|Amir and Yaron: Brought back together by Mosco Beer!|
Certainly, it doesn't hurt that the beer is good stuff.
But it's the personal story that has grabbed the journalists and the bloggers.
Two childhood friends in Rishon LeZion, Amir Lev and Yaron Moscovich, gradually drifted apart and went their separate ways over the years. Amir became an ultra-Orthodox Jew, got married, moved to Ramat Beit Shemesh and had four kids. He worked as an agronomist in hydroponic agriculture. Yaron stayed single, secular and in Rishon. Eventually, the two lost contact all together.
About seven years later, Yaron called Amir out of the blue. "I just brewed some home-made beer," he announced, "and you have to taste it." Amir was happy to renew the friendship and agreed immediately.
From that meeting, the two began to see each other again and began to experiment with different beer recipes which they shared with the families and friends. After two years, they decided to make a business out of it. The found a place for their brewery on Moshav Zanuach, close to Amir's home in Beit Shemesh. They called their new enterprise "Mosco," which is Yaron Moscovich's nickname.
|The old label . . .|
I first met Amir when he was giving out tastes of his new beer on Friday morning at the HaMisameach liquor store near Machane Yehuda Market in Jerusalem. He remembered me when we met again at the brewery a few days ago.
|. . . and the new!|
The Mosco Red (sounds like a throw back to the Cold War days!) is a little darker ale taking its first steps towards the flavor of stout, with nice coffee tones.
Amir admitted that Mosco's two beers reflect the partners' own taste. "We have to like the beers we brew," he said. Amir and Yaron generally do not like, for example, wheat beers. But recently Yaron developed a wheat beer recipe which changed their minds.
"We hope to be brewing and marketing our wheat beer in the near future," Amir revealed to me. "Yaron is getting married in two months, and his fiance wants the first batch of our wheat beer to served at their wedding. That can be your scoop."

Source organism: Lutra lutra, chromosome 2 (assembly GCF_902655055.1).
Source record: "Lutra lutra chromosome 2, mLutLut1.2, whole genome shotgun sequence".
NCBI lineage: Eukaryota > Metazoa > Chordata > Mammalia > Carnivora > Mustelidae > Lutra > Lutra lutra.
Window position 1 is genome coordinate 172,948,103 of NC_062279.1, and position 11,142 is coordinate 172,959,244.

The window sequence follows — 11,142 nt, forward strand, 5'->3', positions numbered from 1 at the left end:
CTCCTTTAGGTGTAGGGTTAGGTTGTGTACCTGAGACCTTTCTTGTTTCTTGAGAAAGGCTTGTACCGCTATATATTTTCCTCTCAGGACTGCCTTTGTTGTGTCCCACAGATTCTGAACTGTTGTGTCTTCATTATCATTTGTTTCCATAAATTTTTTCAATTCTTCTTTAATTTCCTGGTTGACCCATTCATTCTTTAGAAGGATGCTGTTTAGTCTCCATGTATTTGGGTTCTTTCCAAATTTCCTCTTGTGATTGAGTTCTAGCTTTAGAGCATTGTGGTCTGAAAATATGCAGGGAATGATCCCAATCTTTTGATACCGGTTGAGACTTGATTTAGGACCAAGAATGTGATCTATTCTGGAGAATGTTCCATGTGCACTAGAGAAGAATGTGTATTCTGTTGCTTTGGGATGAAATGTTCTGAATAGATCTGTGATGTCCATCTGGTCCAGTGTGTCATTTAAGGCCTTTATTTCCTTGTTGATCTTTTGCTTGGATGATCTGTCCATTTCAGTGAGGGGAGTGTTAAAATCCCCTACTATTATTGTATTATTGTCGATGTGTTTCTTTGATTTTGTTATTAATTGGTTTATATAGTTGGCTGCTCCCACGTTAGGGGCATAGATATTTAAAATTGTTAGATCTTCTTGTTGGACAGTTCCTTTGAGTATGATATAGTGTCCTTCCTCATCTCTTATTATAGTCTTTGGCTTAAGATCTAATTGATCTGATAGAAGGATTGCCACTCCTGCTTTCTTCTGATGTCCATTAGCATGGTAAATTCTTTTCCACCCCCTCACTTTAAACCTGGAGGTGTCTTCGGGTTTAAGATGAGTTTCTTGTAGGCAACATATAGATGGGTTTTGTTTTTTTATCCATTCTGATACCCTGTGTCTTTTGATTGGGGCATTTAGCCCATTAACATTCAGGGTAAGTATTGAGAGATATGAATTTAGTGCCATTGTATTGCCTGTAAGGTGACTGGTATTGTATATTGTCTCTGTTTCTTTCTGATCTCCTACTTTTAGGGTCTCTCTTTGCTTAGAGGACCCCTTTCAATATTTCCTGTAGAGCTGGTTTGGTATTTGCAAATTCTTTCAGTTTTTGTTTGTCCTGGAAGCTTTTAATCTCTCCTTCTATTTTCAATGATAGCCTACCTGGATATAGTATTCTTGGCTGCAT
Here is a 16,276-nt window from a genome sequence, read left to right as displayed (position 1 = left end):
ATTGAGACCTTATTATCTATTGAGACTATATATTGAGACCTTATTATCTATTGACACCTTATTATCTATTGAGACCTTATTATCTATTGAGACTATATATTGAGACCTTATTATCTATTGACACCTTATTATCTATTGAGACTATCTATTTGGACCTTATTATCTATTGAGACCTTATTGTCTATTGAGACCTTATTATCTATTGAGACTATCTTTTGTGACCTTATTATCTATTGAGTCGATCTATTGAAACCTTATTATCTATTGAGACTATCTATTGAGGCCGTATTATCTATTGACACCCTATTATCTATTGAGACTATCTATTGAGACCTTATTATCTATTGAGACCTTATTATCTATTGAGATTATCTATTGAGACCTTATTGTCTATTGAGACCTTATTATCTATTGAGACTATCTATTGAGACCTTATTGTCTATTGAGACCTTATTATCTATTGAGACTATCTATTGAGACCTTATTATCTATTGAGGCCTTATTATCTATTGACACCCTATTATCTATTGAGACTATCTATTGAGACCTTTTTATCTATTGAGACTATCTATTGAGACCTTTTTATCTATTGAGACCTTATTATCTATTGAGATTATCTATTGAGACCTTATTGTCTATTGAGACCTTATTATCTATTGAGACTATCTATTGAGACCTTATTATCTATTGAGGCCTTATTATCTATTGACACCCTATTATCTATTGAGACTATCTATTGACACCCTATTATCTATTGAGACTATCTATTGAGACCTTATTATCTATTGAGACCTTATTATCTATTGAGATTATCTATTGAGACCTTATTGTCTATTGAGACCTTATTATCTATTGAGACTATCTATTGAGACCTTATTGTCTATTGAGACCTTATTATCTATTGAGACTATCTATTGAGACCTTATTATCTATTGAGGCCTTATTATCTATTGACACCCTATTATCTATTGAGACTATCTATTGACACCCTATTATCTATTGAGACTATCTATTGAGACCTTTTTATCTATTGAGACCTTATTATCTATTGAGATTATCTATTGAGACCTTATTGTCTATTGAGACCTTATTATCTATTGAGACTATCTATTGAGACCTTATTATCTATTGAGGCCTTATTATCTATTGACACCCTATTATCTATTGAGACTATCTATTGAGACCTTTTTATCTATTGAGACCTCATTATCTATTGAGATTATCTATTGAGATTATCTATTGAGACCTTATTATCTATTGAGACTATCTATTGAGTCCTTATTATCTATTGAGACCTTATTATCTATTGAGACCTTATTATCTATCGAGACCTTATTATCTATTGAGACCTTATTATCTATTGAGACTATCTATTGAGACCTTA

The Mosco Brewery has a sparkling set of new, modern equipment -- mash tun, kettle and four fermenters -- made in China by an Israeli company. "We are very satisfied," said Amir. No artificial carbonation is ever used in Mosco Beer, and a second fermentation takes place in the bottle. They are currently producing around 1,500 to 2,000 liters a month.
As with other breweries, Mosco imports all ingredients, but Amir, the agronomist, dreams of Israel one day growing barley and hops to supply its own domestic beer industry. "Why not?" he asks innocently.
Mosco Beer is now available in select liquor stores in Jerusalem and in the Tel Aviv area north to Netanya, as well as in bars and restaurants.
I loved the Blond at first sip -- and that was before I knew that she had brought two old friends back together again.
Israeli-grown hops sounds like a splendid innovation. Maybe we'll discover that, as was the case with our grapes, we have soil and climate conditions that make our country ideal for unique hop varieties to rival the best of in the world. Then we'll start seeing "Israeli Ales" and "Israeli IPAs" made exclusively with Israeli ingredients. חזון אחרית הימים or a realizable vision?ReplyDelete
We'll know it's אחרית הימים when IPA stands for "Israel Pale Ale."Delete
This post has been included in Shiloh Musings: Plenty to Read in This Jewish Blog Stew of Havel Havelim and Kosher Cooking Carnival.ReplyDelete
Please let the world know, read and share, thanks.